I’ve been writing a contract proposal for my 9 to 5 this past week. Unfortunately, this kind of proposal isn’t as easy as this kind of proposal–which I loved writing–so it has really taken away from my Retire29 schedule. Ten days without a post is rough.
Anyway, let’s get to it.
First, a disclaimer. This article is about taxes–a topic that I absolutely love. As far as I’m concerned, an effective tax strategy beats an effective investment strategy any day of the week, because there’s no better return than making 25% overnight (or whatever your marginal tax rate is), by legally avoiding taxes. Specifically, this article is detailing my well-researched plan on how I’ll be withdrawing my entire Traditional IRA and 401(k) while in my 30’s without paying income taxes or penalties–thereby making my very early retirement possible. This plan has been fully vetted by
Wesley Snipes the internal revenue code, which I cite throughout. However, taxes are a lot like fingerprints–they’re a little different for every person. Find an answer to the question: how do umbrella companies work? They will handle all the accounting for you. So, I can only write about my situation, and I hope you readers can take the lessons therein and use them in your own approach.
The 401(k) Problem
401(k)s are a pretty fantastic little creature. They’re easy to enroll into, they often come with a company match, they increase the value of your paycheck through tax avoidance, and the money is saved before it is available to you–a classic “pay yourself first” savings strategy. Th3 401(k) is precisely why something like 60% of my investments upon retirement will be in 401(k)s and Traditional IRAs (from rolling over old 401(k)s).
A commonly cited problem with these tax-deferred accounts is that the money is tied up until one turns 59 1/2. Withdrawing your money before age 59 1/2 results in not only the owing of ordinary income tax, but also a 10% early withdrawal penalty. This desire to avoid the penalty is an oft-cited reason for needing to work longer. A early commenter to Retire29, Heather, spoke of this withdrawal restriction and lamented it as her reason for needing to work much longer. I’ve owed her a thorough response to this issue.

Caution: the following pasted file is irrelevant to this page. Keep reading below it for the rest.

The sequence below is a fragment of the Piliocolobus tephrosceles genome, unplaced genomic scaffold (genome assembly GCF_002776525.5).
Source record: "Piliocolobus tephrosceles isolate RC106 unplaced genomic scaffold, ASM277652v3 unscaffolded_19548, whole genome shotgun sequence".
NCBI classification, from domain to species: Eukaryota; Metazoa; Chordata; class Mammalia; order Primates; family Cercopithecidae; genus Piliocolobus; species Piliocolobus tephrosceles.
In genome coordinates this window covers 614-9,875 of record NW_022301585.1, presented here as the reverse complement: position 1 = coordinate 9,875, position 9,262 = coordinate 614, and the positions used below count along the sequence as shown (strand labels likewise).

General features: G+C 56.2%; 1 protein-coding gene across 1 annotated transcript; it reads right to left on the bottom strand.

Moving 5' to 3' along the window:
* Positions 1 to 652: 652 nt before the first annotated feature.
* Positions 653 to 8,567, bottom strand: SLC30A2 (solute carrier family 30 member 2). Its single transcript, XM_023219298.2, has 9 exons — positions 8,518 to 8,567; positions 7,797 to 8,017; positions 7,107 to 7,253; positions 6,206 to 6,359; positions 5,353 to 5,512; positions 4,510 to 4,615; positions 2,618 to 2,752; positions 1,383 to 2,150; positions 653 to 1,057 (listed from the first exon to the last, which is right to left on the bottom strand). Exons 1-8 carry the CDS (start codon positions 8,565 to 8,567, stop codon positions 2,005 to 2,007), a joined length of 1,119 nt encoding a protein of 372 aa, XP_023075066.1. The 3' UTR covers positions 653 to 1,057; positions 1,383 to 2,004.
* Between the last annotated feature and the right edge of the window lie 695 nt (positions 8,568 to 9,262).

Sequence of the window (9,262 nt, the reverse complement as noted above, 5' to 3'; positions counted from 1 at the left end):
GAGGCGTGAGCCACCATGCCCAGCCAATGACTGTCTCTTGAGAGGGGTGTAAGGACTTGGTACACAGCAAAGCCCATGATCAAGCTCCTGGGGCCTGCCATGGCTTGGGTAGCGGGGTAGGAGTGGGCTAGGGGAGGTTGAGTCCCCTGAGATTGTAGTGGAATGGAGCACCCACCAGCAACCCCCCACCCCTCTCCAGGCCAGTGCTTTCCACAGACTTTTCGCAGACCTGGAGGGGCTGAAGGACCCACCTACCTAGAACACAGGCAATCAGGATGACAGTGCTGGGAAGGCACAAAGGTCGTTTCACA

Then, a couple months ago, I was having lunch with a buddy of mine who spoke of the same restriction. It has even pervaded the financial blogosphere. Last week, my brother asked me about it. It’s a problem with seemingly no easy answer…until today.
I encourage you to read through this, as there’s a pretty big, yet simple “bottom line” that I’ll conclude with at the end that may really change how you approach your early retirement savings.
How To Do It
This is approximately how my retirement savings (and income from that savings) will look when I retire. Don’t get too hung up on the exact numbers or even the date, though, because the strategy is agnostic of the account balances or the date it begins.
As you can see, I’m heavy into accounts where my money is off-limits to me. The only money that is immediately accessible (unencumbered) will be my current income (couple rental properties, writing income, maybe some part-timing work), my taxable brokerage, and my Roth IRA deposits. As most of us know, contributions to Roth IRAs can be withdrawn at any time and for any reason. As such, my only fully unencumbered funds (at this point) will be just my taxable brokerage balance and about one-third of my Roth.
The day after I retire, I’ll go ahead my move my Roth contributions over to my taxable brokerage. Because these are just the Roth contributions (not the earnings), then this is not a taxable or penalized event. I’ll also move my entire 401(k) balance over to my traditional IRA (which is where I do my dividend growth investing). The common tax-deferred structure of both 401(k)s and Traditional IRAs means that there is no tax event or penalty owed to the IRS for this move (as long as the rollover to the IRA occurs within 60 days of the 401(k) withdrawal).
The second step, which will occur at about the exact same time as step 1, is to move roughly $60k from my Traditional IRA to my Roth IRA. There is no 10% penalty for this conversion as long as the deposit to the Roth IRA occurs within 60 days of the withdrawal from the Traditional IRA. However, this move is a taxable event. Traditional-to-Roth conversions count as ordinary income, so I will owe tax on this conversion for my 2020 return. I will repeat this ~$60k conversion each year into perpetuity, until the Traditional IRA balance is zero. Likewise, I will owe income tax each year on that ~$60k, as well. I say that I will owe income tax, but I describe later down below that I probably won’t. Please read on.